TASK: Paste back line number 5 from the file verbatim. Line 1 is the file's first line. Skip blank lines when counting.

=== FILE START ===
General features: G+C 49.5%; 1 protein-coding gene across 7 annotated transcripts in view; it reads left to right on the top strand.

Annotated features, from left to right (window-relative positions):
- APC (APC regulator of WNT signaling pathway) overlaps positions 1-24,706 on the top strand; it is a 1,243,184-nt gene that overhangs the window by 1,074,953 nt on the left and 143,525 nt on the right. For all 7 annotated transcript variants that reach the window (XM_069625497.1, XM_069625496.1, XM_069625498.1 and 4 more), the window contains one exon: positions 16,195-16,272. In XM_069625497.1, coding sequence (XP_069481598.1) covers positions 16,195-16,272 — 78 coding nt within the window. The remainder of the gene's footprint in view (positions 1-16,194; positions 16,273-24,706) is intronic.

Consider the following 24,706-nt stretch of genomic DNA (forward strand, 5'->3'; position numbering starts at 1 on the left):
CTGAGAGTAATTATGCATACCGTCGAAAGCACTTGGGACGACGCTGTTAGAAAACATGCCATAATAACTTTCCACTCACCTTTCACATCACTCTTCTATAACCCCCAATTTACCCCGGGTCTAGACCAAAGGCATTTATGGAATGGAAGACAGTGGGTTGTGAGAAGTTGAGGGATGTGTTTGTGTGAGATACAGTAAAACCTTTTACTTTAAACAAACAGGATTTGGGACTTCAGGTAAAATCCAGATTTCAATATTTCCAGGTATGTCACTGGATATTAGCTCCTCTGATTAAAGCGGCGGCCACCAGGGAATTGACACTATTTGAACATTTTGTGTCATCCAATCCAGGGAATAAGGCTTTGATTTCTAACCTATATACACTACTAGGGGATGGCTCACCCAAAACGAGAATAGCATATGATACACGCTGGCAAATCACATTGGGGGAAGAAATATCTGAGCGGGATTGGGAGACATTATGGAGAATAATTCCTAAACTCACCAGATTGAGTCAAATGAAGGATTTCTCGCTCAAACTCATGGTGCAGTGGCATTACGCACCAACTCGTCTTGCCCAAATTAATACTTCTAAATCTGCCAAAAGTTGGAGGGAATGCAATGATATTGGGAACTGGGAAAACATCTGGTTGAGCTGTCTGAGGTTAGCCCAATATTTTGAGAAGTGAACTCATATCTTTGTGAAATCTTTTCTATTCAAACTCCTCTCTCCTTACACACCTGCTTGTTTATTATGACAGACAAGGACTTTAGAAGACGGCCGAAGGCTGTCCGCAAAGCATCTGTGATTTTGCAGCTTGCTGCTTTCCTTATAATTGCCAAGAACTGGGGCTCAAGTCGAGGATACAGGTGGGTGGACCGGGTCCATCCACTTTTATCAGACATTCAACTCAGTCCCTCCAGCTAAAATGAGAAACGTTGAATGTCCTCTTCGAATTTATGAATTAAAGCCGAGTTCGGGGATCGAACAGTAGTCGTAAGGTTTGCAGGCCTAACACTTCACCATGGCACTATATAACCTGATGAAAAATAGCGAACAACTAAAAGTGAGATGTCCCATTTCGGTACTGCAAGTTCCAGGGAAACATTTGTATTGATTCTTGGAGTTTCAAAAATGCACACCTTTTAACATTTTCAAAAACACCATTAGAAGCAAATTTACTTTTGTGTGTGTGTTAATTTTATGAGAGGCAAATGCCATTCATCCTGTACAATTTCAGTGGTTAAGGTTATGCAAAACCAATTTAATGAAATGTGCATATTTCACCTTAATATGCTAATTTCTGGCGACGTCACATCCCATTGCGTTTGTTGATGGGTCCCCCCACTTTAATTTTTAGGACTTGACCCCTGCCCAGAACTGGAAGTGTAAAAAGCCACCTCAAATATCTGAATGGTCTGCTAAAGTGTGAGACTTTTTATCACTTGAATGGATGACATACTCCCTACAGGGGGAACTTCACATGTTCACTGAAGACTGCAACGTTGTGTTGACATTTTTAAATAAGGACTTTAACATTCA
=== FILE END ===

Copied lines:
CTGAGAGTAATTATGCATACCGTCGAAAGCACTTGGGACGACGCTGTTAGAAAACATGCCATAATAACTTTCCACTCACCTTTCACATCACTCTTCTATAACCCCCAATTTACCCCGGGTCTAGACCAAAGGCATTTATGGAATGGAAGACAGTGGGTTGTGAGAAGTTGAGGGATGTGTTTGTGTGAGATACAGTAAAACCTTTTACTTTAAACAAACAGGATTTGGGACTTCAGGTAAAATCCAGATTTCAATATTTCCAGGTATGTCACTGGATATTAGCTCCTCTGATTAAAGCGGCGGCCACCAGGGAATTGACACTATTTGAACATTTTGTGTCATCCAATCCAGGGAATAAGGCTTTGATTTCTAACCTATATACACTACTAGGGGATGGCTCACCCAAAACGAGAATAGCATATGATACACGCTGGCAAATCACATTGGGGGAAGAAATATCTGAGCGGGATTGGGAGACATTATGGAGAATAATTCCTAAACTCACCAGATTGAGTCAAATGAAGGATTTCTCGCTCAAACTCATGGTGCAGTGGCATTACGCACCAACTCGTCTTGCCCAAATTAATACTTCTAAATCTGCCAAAAGTTGGAGGGAATGCAATGATATTGGGAACTGGGAAAACATCTGGTTGAGCTGTCTGAGGTTAGCCCAATATTTTGAGAAGTGAACTCATATCTTTGTGAAATCTTTTCTATTCAAACTCCTCTCTCCTTACACACCTGCTTGTTTATTATGACAGACAAGGACTTTAGAAGACGGCCGAAGGCTGTCCGCAAAGCATCTGTGATTTTGCAGCTTGCTGCTTTCCTTATAATTGCCAAGAACTGGGGCTCAAGTCGAGGATACAGGTGGGTGGACCGGGTCCATCCACTTTTATCAGACATTCAACTCAGTCCCTCCAGCTAAAATGAGAAACGTTGAATGTCCTCTTCGAATTTATGAATTAAAGCCGAGTTCGGGGATCGAACAGTAGTCGTAAGGTTTGCAGGCCTAACACTTCACCATGGCACTATATAACCTGATGAAAAATAGCGAACAACTAAAAGTGAGATGTCCCATTTCGGTACTGCAAGTTCCAGGGAAACATTTGTATTGATTCTTGGAGTTTCAAAAATGCACACCTTTTAACATTTTCAAAAACACCATTAGAAGCAAATTTACTTTTGTGTGTGTGTTAATTTTATGAGAGGCAAATGCCATTCATCCTGTACAATTTCAGTGGTTAAGGTTATGCAAAACCAATTTAATGAAATGTGCATATTTCACCTTAATATGCTAATTTCTGGCGACGTCACATCCCATTGCGTTTGTTGATGGGTCCCCCCACTTTAATTTTTAGGACTTGACCCCTGCCCAGAACTGGAAGTGTAAAAAGCCACCTCAAATATCTGAATGGTCTGCTAAAGTGTGAGACTTTTTATCACTTGAATGGATGACATACTCCCTACAGGGGGAACTTCACATGTTCACTGAAGACTGCAACGTTGTGTTGACATTTTTAAATAAGGACTTTAACATTCA